Don’t let’s try to pretend that the Teenage Mutant Ninja Turtles have ever been the patron saints of verisimilitude. Even in their original medium of the comics of Peter Laird and Kevin Eastman, there is a tongue-in-cheek flavor that is comfortable with the idea of anthropomorphized turtles who study the art of ninjitsu. But, there’s a distinction between embracing absurdity for stylistic purposes and simply abandoning logic when telling your story, and the second TNMT film, Out of the Shadows, is embarrassingly guilty of the latter. There are still moments that you can kick up your feet and enjoy some of the teenagers’ interactions and feats, but most of the time watching the latest Turtles is spent scoffing, laughing, and quizzically squinting at the screen in a vain attempt to understand why.
As the thirteenth entry in the Marvel Cinematic Universe (MCU), and first of Phase Three, Captain America: Civil War is full of crowd-pleasing moments, but it fails to deliver on these on a thematic level. Its neutered narrative pulls more punches than its heroes, the villain is more unnecessary and forgettable than the average Marvel fare, and a potentially powerful story line is treated with all the nuance of a Political Science 101 class. As a comic book action film, it certainly manages to entertain, but it falls far short of any aspirations to be something more than the latest summer popcorn flick.
Batman v Superman plods along with the pacing of a courtroom, which may be why it is named like a civil suit between our two heroes. Given the manufactured fighting between the two, there may have been more believable drama had Batman decided to sue the Man of Steel for destruction of property. Instead, we are left with the standard flaws that always seem to accompany the direction of Zack Snyder: bizarre use of music, rushed and unearned plotting, and action sequences that, while reasonably entertaining, strain comprehension. It is altogether a shame, because the eponymous characters are iconic and beloved – and well portrayed in this film. There simply isn’t anything terribly interesting for them to do.
I am trying something new here on Plot and Theme: “Back on the Big Screen” will be a series of posts focused around familiar films that I had the opportunity to see screened in a theatre. Sometimes I will focus on a single film, but like today I will also use it as a way to comment on multiple films without delving into a full-on review. The first official Back on the Big Screen will showcase two films recently shown in theatres in the last month as a special occasion: The Iron Giant and Back to the Future Part II.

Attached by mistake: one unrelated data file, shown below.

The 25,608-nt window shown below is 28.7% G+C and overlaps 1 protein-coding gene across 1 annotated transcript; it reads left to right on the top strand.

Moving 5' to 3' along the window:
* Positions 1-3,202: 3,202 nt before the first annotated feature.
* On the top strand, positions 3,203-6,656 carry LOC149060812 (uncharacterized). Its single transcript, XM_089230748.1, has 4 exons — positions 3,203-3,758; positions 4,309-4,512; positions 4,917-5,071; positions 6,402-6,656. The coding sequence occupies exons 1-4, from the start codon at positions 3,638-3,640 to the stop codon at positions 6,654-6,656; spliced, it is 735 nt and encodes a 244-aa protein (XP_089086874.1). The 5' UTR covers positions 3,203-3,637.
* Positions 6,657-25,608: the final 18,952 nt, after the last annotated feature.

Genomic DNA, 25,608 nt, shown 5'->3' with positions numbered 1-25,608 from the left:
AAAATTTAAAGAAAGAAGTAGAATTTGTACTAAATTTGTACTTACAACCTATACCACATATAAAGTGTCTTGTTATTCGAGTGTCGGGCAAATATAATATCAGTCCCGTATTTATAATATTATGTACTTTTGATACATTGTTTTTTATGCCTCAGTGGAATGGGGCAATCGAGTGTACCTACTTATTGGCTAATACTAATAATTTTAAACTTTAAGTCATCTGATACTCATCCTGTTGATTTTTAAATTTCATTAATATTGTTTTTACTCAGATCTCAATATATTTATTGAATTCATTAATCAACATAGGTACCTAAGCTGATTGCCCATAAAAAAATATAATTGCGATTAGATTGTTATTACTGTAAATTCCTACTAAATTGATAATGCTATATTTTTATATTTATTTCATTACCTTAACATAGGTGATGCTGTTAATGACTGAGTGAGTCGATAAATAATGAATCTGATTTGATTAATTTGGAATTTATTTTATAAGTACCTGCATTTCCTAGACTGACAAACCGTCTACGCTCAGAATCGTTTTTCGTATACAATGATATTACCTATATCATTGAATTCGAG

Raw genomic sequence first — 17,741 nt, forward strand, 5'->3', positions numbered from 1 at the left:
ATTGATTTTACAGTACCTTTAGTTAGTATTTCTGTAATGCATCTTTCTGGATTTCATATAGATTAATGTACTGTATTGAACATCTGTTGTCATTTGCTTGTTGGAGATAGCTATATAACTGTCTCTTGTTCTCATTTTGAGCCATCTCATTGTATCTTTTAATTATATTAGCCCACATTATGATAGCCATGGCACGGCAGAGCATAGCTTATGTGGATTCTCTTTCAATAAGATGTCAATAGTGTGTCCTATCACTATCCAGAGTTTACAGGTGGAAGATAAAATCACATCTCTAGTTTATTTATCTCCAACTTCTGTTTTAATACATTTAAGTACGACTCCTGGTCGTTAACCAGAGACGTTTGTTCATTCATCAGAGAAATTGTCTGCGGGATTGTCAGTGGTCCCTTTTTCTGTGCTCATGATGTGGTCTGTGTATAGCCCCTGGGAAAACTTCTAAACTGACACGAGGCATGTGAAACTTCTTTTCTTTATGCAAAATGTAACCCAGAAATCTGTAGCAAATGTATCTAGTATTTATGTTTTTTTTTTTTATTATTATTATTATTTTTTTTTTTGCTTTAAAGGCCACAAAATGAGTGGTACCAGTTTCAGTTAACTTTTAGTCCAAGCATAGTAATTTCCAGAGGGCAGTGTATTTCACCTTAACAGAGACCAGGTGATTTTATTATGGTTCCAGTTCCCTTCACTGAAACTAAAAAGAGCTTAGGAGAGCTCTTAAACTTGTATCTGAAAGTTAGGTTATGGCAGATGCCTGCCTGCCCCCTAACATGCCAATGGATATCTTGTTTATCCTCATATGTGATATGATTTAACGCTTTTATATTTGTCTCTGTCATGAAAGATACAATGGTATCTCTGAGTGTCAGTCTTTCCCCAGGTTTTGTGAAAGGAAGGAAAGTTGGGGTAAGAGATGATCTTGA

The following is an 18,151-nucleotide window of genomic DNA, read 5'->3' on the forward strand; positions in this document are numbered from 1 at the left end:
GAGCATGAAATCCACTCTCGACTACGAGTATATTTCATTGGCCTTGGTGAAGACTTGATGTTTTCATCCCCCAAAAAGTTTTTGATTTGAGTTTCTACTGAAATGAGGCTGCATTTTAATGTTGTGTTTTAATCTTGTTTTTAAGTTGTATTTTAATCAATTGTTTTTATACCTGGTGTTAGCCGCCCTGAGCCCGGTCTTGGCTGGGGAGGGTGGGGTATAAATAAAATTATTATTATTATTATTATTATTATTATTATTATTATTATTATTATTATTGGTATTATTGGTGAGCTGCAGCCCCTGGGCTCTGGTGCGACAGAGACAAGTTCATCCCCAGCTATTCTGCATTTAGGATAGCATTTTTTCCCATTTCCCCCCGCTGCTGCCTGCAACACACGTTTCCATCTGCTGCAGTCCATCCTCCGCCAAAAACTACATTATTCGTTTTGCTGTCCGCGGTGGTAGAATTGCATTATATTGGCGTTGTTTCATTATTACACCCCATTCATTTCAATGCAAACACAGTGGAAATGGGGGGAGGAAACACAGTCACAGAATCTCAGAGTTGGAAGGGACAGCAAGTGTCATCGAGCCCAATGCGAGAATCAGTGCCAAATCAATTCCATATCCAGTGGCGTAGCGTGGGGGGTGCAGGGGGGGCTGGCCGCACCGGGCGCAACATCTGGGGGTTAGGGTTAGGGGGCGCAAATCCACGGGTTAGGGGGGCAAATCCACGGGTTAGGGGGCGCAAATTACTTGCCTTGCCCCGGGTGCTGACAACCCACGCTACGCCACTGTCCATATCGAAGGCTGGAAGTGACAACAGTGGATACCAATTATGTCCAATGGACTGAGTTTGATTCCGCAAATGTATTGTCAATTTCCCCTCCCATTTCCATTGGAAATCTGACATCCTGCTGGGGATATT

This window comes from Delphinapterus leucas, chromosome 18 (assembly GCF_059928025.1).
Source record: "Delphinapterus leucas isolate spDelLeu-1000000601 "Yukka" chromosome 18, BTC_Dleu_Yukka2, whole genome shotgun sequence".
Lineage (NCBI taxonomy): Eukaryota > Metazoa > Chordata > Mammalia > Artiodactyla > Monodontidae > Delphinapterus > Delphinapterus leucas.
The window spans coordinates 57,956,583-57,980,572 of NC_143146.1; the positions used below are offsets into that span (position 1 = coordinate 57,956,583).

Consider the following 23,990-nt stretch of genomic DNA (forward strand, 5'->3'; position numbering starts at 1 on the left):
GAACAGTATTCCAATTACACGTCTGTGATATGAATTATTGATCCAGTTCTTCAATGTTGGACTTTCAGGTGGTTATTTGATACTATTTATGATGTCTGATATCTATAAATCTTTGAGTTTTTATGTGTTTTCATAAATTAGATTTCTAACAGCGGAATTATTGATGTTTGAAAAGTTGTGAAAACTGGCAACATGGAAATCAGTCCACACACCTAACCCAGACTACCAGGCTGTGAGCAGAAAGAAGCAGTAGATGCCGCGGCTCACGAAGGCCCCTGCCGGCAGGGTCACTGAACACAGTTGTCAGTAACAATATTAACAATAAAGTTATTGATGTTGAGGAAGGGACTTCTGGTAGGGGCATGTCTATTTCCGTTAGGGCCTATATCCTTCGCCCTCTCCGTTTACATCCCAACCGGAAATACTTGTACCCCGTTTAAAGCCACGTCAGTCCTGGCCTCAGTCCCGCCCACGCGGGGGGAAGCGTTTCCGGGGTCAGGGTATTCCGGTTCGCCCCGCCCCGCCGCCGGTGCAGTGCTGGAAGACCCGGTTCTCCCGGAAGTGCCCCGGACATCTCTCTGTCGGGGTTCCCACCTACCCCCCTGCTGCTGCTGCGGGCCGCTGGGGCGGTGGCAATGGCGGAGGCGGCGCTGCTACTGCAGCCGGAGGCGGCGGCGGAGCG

It is remiss to classify The Martian as “Ridley Scott’s” or “Matt Damon’s” or with any other possessive; it is a true ensemble film. Though the story begins in serious medias res with the crew of the Ares III mission escaping a Martian dust storm and leaving Matt Damon’s Mark Watney behind on the red planet, this is not Cast Away where we dwell on our lone character for the majority of the runtime. The success of the narrative and the impact of the theme require that seemingly infinite characters aid in Watney’s survival, but also that Watney himself is capable of titanic intellectual feats. What results is a film dictating that the strength of humanity is found in the reasoning mind – from an isolated individual struggling to survive to large teams working towards effecting a rescue.
In an Empire exclusive interview at Comic-Con preview night, Duncan Jones revealed that his oft-delayed Indie sci-fi film Mute may finally have its shot. Jones has previously created two of the best science fiction films of the new millennium in 2009’s Moon and 2011’s Source Code. Both of those films were pleasant surprises. Source Code looked very foolish from the trailers, but other time-travelling movies could learn a great deal from how Jones navigates the difficulties with that particular subgenre (I’m looking at you, Terminator: Genisys). And, of course, Moon is a refreshing, feature-length bottle episode starring Sam Rockwell and Kevin Spacey’s voice. It would be a fantastic piece of work from any director – it was Jones’ first film.